What We’ve Been Reading: Language, sleeping and lobstersby
Welcome to What We've Been Reading. It's a chance for AccountingWEB's editorial team to share the articles that have caught their interest this week. It's a bit like a book club.
Like any good book club, What We've Been Reading (or WWBR as the cool kids are calling it) requires your views, opinions, and suggestions. Topics up for consideration this week include sleep, learning new languages and lobsters.
Richard: Sleep better, lead better
I get a solid seven hours sleep a night. But in those initial moments after the morning alarm trills, my first reaction is to retreat back under the covers.
Even with that respectable amount, I still spend the whole of my commute adjusting to the new day (looking like a newborn hamster staring at the sun) and trying to shake off this groggy feeling.
It’s for this reason that I can’t imagine how those who wear their sleep deprivation as a badge of honour are able to compute. For accountants this is especially true on time-squeezed days such as January 31. Many accountants in practice don’t so much as burn the midnight candle during this peak season but engulf it with a flame thrower.
Unsurprisingly, sleep deprivation doesn’t translate into calm and measured leadership. On AccountingWEB this summer we’ve seen examples of accountants working all hours on their firm. It’s almost an obsession.
But as a recent study from the Harvard Business Review confirms, those that shortchange on their sleep end up being less productive and are more irritable (accountant Alistair Hayward-Wright said in the recent sunburn and burnout article that his long hours actually caused silly mistakes).
In turn, this affects the sleep-deprived leader’s ability to motivate staff. Not a good attribute if the leader is trying to rally the troops before the self assessment deadline.
But this can all be solved with a brief nap. One study found that just eight minutes sleep is enough to decrease errors and increase stamina for attention. So next self assessment season why don’t you take a crafty nap to catch up with your sleep? If anyone says anything, just say that you’re being productive and improving your memory. You never know: it could work.
People who speak multiple languages fascinate me. I won’t find it very surprising if, for instance, you speak Swedish, German and Danish because your mother is Swedish, your father German and you grew up in Denmark. However, those who have learned multiple languages through their adult lives… how have they done it? Do they have some kind of real-life superpower? Are there any miraculous techniques the rest of us mortals are not aware of?
I am only fluent in Spanish (my first language) and English, which I started learning as a child (and which definitely makes things easier). Yet, all my other attempts at learning a new language haven’t been very successful. I’ve studied French for more years than I’d like to admit and yet, no one in their right mind would want to find themselves lost in the middle of a random French town if my knowledge of Baudelaire’s language was the only tool we could use to find our destination.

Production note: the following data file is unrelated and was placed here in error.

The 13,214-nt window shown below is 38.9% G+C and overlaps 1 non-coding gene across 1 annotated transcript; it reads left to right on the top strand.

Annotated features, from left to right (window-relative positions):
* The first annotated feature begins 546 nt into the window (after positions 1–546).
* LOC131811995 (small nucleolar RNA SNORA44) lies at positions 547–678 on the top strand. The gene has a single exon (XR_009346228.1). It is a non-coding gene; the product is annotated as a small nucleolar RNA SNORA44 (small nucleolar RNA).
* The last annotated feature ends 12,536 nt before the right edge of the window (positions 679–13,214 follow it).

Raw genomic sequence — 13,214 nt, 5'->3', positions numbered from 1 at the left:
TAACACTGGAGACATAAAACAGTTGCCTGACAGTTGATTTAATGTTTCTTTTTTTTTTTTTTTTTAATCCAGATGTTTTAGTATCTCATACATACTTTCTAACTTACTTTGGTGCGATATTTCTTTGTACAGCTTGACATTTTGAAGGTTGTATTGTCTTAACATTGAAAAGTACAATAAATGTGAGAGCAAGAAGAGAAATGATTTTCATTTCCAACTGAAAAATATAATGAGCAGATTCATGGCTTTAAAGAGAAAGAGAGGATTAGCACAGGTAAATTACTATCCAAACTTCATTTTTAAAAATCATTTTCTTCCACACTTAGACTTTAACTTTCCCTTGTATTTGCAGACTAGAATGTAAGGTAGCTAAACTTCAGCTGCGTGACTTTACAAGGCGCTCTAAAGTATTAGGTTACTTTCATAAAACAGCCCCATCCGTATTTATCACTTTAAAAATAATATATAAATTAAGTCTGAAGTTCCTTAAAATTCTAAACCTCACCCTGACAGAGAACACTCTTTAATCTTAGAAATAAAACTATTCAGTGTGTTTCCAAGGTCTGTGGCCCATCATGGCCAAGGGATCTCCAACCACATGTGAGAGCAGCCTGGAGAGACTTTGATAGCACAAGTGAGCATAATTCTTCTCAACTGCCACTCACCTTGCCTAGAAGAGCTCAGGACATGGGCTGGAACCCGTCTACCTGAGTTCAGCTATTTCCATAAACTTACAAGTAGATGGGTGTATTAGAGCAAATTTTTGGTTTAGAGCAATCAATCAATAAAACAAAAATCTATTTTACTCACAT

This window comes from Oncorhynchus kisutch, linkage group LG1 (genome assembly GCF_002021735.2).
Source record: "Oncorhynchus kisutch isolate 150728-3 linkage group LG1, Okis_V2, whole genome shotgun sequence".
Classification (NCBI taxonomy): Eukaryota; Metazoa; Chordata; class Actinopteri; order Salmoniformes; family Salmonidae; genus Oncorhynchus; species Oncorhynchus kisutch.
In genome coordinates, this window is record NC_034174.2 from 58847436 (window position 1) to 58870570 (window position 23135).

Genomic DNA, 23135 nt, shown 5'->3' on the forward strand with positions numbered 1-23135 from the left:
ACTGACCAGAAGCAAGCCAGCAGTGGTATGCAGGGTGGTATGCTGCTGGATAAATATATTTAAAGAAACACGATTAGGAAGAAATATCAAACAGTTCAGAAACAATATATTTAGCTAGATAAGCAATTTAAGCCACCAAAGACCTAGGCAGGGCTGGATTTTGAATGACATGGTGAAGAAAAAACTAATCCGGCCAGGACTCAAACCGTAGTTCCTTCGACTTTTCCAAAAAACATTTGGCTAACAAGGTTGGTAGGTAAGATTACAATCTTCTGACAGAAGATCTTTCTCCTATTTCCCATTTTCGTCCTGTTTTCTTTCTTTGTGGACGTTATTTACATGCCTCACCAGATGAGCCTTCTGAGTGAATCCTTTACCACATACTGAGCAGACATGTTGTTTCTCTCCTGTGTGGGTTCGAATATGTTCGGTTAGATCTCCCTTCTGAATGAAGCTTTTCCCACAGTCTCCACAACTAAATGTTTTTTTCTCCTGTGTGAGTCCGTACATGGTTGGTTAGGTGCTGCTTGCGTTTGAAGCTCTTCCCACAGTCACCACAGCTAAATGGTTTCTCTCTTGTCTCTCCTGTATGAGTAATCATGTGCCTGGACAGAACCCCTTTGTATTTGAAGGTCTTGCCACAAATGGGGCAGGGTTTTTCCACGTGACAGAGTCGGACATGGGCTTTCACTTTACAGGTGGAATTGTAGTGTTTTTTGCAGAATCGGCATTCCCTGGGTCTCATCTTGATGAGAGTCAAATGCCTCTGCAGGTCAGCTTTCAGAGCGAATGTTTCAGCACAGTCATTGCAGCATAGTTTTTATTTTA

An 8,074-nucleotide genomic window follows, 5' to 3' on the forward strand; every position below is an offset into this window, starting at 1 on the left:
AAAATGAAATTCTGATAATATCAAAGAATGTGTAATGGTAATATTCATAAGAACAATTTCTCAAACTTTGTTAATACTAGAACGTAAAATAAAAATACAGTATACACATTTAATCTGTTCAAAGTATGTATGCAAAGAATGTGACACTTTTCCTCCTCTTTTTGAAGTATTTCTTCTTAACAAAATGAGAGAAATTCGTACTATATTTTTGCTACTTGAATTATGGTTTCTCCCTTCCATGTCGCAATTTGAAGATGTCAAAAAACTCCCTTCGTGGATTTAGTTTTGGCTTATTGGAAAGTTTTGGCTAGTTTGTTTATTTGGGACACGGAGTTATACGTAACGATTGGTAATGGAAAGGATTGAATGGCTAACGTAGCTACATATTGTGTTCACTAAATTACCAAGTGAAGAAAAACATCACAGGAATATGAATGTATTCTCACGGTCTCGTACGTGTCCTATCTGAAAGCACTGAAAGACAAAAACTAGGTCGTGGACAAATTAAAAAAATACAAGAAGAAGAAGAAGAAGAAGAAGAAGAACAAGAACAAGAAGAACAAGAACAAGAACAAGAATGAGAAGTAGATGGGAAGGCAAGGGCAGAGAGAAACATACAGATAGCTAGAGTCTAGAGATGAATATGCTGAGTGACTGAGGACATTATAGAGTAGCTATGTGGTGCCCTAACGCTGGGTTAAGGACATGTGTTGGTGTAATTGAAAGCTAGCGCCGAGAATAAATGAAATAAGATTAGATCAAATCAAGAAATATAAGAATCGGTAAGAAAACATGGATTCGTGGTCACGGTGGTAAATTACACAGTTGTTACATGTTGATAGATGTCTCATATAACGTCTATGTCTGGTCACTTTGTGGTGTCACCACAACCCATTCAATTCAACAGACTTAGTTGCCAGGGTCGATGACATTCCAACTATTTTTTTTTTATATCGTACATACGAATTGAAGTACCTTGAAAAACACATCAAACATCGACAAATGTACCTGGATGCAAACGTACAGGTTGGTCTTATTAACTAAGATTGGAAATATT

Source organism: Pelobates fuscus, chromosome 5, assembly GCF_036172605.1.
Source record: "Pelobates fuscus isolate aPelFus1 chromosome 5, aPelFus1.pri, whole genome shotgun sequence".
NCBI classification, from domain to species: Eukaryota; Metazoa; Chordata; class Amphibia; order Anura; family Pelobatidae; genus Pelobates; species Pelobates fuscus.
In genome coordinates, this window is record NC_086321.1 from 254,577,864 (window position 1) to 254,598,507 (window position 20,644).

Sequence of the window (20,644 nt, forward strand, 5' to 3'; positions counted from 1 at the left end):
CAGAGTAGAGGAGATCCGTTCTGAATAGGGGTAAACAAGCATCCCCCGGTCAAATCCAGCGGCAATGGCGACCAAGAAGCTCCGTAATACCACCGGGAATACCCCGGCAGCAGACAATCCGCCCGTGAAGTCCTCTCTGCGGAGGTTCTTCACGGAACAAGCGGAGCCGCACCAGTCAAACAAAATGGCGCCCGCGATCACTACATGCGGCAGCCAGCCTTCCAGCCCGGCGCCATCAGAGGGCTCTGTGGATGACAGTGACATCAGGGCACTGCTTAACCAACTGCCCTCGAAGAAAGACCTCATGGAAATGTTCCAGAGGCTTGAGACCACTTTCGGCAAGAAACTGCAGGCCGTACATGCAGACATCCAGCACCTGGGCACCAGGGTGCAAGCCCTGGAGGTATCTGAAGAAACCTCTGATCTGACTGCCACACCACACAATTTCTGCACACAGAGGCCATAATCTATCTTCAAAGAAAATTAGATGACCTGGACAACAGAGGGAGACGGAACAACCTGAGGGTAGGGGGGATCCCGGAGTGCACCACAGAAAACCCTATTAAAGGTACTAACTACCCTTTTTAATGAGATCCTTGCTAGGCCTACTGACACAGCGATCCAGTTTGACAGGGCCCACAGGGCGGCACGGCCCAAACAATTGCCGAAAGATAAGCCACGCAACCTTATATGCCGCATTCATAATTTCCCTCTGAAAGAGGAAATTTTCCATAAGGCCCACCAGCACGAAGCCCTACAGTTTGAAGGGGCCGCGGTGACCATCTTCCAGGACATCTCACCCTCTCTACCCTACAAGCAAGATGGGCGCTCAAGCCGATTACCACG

During a trip to Berlin earlier this year I repeated the sentence used to ask for the bill in German in my mind over a dozen times only to end up saying it in English (I’ve studied German for over two years). And even though I can read and understand Italian quite well, my attempts at practising it during my last trip to northern Italy were more than rudimental.
So what is the secret of those who speak over ten languages? The conclusion of the article seems to be that there is no secret after all, just dedication and hard work. “Boring” I hear you say. I agree. I wish there was an easier way, but for now, we’ll just have to start dusting off our old language books.
Fran: Consider the lobster
In 2004, the now defunct culinary monthly Gourmet Magazine sent David Foster Wallace to the Maine Lobster Festival (MLF). You may recognise Wallace’s name, he is a highly influential author.
Wallace is well known for his maximalist style. His most notable book, Infinite Jest, is a 1,400 page behemoth. To be honest, I’m not entirely sure how his dispatch from the MLF came to pass. Indeed, in the piece he admits to not actually being that enamoured with lobster.
It was a highly unusual move for Gourmet, too. The magazine was a fixture among New York’s dandies and fancy lads. And Wallace, with his Midwestern ordinariness and critiques of hedonistic consumption, wasn’t exactly a bon vivant.
But still, he goes along. And what emerges is more poignant than any lobster festival has a right to be. Wallace, in all of his writing not just here, is preternaturally adept at identifying and diagnosing hurt. The small ones, the ones we walk past everyday, the commonplace sadnesses.
He extends that gift to the lobster. Certainly not a beautiful creature or an easy one to commiserate with. These aren’t pandas, furry and cute, and the MLF goes to some lengths to explain away how these creatures are cooked. That is, placed in boiling water while still alive.
In the article, Wallace masterfully pivots to this question. The opening section is light hearted (and a genuinely interesting culinary history of the lobster). But this opening is only a stalking horse. About midway through, Wallace reveals his true intentions:
“So then here is a question that’s all but unavoidable at the World’s Largest Lobster Cooker, and may arise in kitchens across the U.S.: Is it all right to boil a sentient creature alive just for our gustatory pleasure?” he asked.
He added, “A related set of concerns: Is the previous question irksomely PC or sentimental? What does ‘all right’ even mean in this context? Is it all just a matter of individual choice?”